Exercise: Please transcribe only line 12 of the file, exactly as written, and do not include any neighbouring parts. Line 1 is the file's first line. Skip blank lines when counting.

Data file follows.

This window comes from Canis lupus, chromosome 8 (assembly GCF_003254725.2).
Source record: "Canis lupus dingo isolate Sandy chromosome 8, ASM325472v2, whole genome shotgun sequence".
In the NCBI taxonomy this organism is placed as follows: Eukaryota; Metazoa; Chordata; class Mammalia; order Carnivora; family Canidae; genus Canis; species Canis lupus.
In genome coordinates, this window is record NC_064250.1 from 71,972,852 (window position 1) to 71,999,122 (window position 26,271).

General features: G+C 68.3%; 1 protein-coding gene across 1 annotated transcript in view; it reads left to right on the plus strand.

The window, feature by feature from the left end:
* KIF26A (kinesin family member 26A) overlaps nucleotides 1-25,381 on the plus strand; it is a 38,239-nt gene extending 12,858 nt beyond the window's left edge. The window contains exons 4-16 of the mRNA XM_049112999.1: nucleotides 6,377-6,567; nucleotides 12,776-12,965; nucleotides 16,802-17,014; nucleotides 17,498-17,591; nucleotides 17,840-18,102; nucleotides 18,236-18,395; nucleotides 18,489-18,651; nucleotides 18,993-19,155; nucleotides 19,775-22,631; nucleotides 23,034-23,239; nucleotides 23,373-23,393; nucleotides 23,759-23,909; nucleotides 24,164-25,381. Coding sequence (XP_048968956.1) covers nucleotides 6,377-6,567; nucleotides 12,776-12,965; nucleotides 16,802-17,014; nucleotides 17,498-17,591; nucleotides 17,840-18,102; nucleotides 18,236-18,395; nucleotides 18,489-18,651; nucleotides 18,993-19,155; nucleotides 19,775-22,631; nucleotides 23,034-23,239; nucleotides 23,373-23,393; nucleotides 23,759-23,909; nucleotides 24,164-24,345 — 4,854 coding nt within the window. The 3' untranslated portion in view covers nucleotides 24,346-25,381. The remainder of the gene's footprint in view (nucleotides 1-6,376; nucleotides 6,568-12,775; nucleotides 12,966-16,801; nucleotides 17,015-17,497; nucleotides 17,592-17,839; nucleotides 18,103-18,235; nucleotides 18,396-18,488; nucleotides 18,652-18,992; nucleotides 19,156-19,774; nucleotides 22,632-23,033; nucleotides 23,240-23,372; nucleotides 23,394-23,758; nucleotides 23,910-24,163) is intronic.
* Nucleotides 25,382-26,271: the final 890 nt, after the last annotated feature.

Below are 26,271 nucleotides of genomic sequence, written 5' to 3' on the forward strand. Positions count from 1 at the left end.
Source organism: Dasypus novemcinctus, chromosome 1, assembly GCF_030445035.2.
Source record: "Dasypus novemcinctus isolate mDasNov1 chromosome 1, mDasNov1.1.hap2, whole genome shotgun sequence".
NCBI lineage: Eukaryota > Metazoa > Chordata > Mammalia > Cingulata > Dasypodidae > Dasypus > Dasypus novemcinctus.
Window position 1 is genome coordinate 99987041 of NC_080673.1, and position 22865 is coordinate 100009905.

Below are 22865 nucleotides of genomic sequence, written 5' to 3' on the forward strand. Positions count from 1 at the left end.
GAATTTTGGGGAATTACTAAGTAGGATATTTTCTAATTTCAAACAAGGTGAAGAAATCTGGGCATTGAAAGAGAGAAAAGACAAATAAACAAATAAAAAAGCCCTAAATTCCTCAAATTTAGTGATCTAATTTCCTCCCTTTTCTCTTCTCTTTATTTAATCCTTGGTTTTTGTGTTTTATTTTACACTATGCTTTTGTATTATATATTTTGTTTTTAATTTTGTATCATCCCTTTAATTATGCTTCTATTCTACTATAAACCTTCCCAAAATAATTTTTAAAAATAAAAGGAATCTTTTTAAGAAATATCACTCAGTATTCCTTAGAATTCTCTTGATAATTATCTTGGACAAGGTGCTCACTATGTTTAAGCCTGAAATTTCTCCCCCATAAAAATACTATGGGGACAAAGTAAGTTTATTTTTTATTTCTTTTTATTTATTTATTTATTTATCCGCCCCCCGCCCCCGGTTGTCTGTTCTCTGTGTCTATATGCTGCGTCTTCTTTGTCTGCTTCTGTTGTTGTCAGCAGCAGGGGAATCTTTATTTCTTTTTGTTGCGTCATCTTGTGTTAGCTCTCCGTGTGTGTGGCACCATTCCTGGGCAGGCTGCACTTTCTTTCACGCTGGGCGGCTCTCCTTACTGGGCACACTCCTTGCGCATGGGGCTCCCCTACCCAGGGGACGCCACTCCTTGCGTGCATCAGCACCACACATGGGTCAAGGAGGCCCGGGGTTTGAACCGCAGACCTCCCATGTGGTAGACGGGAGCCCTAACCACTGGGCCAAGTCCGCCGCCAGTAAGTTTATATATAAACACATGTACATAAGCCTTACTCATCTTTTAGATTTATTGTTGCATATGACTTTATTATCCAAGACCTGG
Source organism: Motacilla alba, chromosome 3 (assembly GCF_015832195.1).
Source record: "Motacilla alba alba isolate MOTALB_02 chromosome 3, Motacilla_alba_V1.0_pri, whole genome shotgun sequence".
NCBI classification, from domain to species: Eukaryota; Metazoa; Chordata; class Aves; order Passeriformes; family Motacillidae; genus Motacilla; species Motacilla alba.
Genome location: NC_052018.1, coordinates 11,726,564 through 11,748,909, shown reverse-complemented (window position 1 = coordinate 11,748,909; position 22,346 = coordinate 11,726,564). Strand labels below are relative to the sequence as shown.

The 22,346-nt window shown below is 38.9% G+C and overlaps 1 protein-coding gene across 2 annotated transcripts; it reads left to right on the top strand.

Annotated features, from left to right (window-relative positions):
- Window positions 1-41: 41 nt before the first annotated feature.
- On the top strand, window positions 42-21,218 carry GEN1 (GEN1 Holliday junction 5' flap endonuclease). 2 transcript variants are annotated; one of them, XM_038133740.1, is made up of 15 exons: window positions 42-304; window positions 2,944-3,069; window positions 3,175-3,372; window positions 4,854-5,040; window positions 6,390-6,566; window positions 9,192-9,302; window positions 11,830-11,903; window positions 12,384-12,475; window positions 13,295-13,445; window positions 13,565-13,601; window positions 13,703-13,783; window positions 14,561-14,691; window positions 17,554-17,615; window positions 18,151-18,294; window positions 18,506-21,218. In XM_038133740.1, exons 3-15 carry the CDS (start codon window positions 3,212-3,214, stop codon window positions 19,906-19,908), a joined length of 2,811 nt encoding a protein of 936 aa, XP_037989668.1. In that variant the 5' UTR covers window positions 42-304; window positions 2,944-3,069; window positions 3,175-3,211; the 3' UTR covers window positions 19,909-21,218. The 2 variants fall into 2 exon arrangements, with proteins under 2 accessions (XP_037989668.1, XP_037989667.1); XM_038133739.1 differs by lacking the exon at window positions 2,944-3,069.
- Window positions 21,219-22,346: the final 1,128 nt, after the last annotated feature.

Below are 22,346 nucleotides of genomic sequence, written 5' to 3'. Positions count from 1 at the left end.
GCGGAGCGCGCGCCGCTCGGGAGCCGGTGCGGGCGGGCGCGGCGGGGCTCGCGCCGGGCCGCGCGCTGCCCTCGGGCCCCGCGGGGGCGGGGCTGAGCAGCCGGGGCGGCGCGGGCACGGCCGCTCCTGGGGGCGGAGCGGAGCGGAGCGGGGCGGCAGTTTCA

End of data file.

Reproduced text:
NCBI lineage: Eukaryota > Metazoa > Chordata > Mammalia > Cingulata > Dasypodidae > Dasypus > Dasypus novemcinctus.